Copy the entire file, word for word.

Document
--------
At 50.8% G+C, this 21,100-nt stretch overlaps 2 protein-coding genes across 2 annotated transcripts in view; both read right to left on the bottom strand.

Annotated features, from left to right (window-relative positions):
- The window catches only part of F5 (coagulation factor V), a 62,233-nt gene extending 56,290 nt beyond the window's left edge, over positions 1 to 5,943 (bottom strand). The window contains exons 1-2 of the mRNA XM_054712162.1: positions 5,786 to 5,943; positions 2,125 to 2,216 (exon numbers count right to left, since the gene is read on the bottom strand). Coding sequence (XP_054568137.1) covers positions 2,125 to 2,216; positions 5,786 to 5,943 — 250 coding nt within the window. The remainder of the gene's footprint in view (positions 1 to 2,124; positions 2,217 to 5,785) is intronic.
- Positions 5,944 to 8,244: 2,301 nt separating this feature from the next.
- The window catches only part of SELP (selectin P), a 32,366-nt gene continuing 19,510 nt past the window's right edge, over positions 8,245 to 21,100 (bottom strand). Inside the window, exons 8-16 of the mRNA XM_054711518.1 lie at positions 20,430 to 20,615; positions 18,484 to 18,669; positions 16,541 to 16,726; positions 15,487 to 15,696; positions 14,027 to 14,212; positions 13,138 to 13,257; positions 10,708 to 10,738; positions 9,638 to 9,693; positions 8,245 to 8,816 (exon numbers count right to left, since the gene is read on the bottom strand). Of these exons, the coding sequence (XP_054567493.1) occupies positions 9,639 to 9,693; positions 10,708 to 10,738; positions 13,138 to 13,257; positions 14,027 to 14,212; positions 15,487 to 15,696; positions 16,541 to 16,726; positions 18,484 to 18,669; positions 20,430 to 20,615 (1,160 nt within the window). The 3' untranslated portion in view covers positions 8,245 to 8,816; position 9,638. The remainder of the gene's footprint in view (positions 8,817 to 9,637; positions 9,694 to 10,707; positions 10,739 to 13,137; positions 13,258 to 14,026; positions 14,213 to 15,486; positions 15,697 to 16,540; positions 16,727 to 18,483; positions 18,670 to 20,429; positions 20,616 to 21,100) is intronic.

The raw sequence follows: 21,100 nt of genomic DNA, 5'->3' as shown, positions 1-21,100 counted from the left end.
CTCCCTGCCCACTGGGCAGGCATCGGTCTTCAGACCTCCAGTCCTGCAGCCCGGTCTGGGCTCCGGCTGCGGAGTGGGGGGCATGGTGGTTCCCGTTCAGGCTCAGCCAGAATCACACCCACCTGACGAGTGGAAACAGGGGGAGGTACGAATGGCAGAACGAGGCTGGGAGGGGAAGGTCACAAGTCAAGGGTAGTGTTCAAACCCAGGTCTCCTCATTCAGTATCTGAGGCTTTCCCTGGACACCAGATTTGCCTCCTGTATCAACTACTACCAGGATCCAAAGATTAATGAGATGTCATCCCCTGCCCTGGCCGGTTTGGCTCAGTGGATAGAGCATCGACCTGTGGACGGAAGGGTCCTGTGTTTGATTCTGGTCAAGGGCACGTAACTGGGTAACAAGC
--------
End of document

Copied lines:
At 50.8% G+C, this 21,100-nt stretch overlaps 2 protein-coding genes across 2 annotated transcripts in view; both read right to left on the bottom strand.

Annotated features, from left to right (window-relative positions):
- The window catches only part of F5 (coagulation factor V), a 62,233-nt gene extending 56,290 nt beyond the window's left edge, over positions 1 to 5,943 (bottom strand). The window contains exons 1-2 of the mRNA XM_054712162.1: positions 5,786 to 5,943; positions 2,125 to 2,216 (exon numbers count right to left, since the gene is read on the bottom strand). Coding sequence (XP_054568137.1) covers positions 2,125 to 2,216; positions 5,786 to 5,943 — 250 coding nt within the window. The remainder of the gene's footprint in view (positions 1 to 2,124; positions 2,217 to 5,785) is intronic.
- Positions 5,944 to 8,244: 2,301 nt separating this feature from the next.
- The window catches only part of SELP (selectin P), a 32,366-nt gene continuing 19,510 nt past the window's right edge, over positions 8,245 to 21,100 (bottom strand). Inside the window, exons 8-16 of the mRNA XM_054711518.1 lie at positions 20,430 to 20,615; positions 18,484 to 18,669; positions 16,541 to 16,726; positions 15,487 to 15,696; positions 14,027 to 14,212; positions 13,138 to 13,257; positions 10,708 to 10,738; positions 9,638 to 9,693; positions 8,245 to 8,816 (exon numbers count right to left, since the gene is read on the bottom strand). Of these exons, the coding sequence (XP_054567493.1) occupies positions 9,639 to 9,693; positions 10,708 to 10,738; positions 13,138 to 13,257; positions 14,027 to 14,212; positions 15,487 to 15,696; positions 16,541 to 16,726; positions 18,484 to 18,669; positions 20,430 to 20,615 (1,160 nt within the window). The 3' untranslated portion in view covers positions 8,245 to 8,816; position 9,638. The remainder of the gene's footprint in view (positions 8,817 to 9,637; positions 9,694 to 10,707; positions 10,739 to 13,137; positions 13,258 to 14,026; positions 14,213 to 15,486; positions 15,697 to 16,540; positions 16,727 to 18,483; positions 18,670 to 20,429; positions 20,616 to 21,100) is intronic.

The raw sequence follows: 21,100 nt of genomic DNA, 5'->3' as shown, positions 1-21,100 counted from the left end.
CTCCCTGCCCACTGGGCAGGCATCGGTCTTCAGACCTCCAGTCCTGCAGCCCGGTCTGGGCTCCGGCTGCGGAGTGGGGGGCATGGTGGTTCCCGTTCAGGCTCAGCCAGAATCACACCCACCTGACGAGTGGAAACAGGGGGAGGTACGAATGGCAGAACGAGGCTGGGAGGGGAAGGTCACAAGTCAAGGGTAGTGTTCAAACCCAGGTCTCCTCATTCAGTATCTGAGGCTTTCCCTGGACACCAGATTTGCCTCCTGTATCAACTACTACCAGGATCCAAAGATTAATGAGATGTCATCCCCTGCCCTGGCCGGTTTGGCTCAGTGGATAGAGCATCGACCTGTGGACGGAAGGGTCCTGTGTTTGATTCTGGTCAAGGGCACGTAACTGGGTAACAAGC